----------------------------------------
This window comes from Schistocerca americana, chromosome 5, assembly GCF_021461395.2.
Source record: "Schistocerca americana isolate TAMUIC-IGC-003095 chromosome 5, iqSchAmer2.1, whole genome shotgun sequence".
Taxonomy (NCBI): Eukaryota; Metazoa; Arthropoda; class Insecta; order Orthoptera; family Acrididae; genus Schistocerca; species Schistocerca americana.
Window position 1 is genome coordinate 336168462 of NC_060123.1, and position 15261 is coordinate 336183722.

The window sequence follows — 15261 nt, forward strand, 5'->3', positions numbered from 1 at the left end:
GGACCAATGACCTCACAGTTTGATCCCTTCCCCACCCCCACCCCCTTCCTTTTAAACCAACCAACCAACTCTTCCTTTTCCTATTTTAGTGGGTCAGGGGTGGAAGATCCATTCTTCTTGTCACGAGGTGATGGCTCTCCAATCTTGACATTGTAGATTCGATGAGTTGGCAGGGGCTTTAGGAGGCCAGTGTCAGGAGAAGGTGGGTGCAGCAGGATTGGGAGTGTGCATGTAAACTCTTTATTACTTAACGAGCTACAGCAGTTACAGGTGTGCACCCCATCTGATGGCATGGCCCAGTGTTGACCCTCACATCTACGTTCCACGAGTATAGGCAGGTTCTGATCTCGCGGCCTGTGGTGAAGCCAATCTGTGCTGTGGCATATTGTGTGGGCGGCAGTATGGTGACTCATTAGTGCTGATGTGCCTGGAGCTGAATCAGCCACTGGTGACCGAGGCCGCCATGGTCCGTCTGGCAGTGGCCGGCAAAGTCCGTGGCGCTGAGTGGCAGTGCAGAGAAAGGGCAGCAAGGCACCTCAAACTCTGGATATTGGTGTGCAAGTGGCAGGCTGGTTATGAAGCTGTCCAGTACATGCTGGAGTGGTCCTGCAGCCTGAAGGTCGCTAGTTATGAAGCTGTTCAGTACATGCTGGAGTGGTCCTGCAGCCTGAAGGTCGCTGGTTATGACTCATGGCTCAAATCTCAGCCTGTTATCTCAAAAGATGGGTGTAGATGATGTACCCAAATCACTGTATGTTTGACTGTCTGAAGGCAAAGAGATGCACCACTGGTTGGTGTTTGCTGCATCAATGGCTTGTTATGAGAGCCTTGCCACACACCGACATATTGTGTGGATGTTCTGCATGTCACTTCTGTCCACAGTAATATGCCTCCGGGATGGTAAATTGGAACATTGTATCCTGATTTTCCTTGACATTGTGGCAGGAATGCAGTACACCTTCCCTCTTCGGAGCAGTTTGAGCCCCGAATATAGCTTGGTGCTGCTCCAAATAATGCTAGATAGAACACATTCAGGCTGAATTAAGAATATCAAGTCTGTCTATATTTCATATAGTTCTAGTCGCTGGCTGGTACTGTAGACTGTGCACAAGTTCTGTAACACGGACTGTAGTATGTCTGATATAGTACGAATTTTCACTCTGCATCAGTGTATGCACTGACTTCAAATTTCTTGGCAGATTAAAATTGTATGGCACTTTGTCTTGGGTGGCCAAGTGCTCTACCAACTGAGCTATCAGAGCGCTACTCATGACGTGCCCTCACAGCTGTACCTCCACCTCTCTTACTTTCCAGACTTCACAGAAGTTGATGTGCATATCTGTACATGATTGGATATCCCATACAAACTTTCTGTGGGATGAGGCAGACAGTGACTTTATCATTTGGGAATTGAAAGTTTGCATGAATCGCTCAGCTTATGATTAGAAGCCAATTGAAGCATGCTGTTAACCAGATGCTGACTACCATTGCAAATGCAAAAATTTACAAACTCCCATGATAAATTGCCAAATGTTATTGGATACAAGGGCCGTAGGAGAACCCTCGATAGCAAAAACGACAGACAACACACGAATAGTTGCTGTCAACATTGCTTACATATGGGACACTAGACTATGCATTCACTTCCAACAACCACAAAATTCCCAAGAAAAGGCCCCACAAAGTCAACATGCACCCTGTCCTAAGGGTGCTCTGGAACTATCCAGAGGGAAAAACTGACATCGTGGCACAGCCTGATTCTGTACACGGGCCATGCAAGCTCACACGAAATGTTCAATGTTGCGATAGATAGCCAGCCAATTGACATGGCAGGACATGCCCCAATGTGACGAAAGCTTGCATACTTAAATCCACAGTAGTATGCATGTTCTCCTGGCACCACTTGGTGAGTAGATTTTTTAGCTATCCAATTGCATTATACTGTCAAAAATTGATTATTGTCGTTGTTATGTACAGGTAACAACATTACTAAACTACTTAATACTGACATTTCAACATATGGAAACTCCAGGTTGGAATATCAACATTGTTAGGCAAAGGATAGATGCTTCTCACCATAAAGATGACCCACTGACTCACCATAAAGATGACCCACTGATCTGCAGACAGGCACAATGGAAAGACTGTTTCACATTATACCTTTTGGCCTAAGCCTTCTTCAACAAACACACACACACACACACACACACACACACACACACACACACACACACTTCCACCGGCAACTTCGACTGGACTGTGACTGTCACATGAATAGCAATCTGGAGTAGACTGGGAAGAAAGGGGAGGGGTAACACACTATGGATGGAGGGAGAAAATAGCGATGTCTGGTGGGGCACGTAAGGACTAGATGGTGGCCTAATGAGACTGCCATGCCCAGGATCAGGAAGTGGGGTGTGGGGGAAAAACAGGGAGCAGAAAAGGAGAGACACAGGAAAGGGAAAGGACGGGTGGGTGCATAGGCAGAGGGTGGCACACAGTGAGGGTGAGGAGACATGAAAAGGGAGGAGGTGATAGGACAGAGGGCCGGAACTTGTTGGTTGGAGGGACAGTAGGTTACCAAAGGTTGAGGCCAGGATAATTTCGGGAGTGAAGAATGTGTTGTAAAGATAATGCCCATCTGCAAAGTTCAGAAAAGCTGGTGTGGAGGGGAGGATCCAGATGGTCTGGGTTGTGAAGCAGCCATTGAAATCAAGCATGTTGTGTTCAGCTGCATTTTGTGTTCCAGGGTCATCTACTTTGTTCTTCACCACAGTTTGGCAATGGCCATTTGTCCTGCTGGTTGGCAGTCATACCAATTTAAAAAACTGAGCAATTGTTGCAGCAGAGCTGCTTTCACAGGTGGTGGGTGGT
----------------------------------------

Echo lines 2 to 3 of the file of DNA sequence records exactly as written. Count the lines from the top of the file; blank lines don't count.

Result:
Source record: "Schistocerca americana isolate TAMUIC-IGC-003095 chromosome 5, iqSchAmer2.1, whole genome shotgun sequence".
Taxonomy (NCBI): Eukaryota; Metazoa; Arthropoda; class Insecta; order Orthoptera; family Acrididae; genus Schistocerca; species Schistocerca americana.